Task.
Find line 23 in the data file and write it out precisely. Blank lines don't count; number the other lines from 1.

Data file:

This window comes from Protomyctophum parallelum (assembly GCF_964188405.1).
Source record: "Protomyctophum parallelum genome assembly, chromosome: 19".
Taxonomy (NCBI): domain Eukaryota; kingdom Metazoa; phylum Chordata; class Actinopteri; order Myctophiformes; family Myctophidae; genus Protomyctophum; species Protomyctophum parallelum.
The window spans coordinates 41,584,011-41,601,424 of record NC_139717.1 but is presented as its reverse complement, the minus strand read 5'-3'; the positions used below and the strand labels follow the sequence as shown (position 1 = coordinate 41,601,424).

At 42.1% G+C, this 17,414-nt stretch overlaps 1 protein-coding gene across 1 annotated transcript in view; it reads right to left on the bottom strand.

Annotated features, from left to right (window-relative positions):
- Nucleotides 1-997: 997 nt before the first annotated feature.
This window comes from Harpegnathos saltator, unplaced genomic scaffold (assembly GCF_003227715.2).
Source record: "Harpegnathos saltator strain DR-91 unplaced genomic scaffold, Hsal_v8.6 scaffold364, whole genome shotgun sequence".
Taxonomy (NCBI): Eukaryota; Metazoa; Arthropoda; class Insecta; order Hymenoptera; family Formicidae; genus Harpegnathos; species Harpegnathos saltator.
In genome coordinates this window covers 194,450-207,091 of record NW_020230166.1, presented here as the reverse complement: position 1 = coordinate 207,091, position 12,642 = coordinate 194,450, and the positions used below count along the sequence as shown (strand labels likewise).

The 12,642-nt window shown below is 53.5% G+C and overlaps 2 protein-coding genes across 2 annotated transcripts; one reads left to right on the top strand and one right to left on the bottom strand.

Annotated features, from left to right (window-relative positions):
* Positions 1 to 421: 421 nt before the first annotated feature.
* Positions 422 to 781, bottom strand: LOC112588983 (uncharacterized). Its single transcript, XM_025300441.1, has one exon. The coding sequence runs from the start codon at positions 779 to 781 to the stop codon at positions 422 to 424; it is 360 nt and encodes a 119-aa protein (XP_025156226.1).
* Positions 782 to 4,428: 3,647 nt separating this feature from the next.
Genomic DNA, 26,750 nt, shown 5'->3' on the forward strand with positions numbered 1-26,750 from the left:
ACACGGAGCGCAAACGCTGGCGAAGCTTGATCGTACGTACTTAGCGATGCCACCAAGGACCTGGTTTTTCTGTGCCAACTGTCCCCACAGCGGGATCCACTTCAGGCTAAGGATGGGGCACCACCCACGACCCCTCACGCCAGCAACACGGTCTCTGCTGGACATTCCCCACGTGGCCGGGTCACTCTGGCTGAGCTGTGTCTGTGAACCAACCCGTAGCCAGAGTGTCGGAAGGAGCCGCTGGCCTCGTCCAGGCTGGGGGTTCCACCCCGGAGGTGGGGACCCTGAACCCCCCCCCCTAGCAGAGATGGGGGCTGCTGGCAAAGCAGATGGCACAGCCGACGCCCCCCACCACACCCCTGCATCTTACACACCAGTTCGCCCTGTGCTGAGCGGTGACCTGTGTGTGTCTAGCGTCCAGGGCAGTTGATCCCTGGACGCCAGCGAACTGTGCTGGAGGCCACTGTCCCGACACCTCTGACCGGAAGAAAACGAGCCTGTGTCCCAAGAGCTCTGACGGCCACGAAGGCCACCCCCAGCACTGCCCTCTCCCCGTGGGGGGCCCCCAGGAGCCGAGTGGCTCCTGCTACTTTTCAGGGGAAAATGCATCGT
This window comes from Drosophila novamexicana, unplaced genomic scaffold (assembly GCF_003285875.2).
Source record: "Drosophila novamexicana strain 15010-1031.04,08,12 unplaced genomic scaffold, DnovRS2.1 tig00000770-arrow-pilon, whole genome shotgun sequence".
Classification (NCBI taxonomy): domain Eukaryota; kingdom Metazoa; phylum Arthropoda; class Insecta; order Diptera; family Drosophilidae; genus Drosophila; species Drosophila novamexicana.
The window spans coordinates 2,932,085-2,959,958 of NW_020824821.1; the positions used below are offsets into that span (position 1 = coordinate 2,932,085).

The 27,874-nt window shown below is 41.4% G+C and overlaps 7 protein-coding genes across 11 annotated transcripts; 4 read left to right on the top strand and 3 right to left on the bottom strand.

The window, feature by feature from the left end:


The 27,874-nt window shown below is 41.4% G+C and overlaps 7 protein-coding genes across 11 annotated transcripts; 4 read left to right on the top strand and 3 right to left on the bottom strand.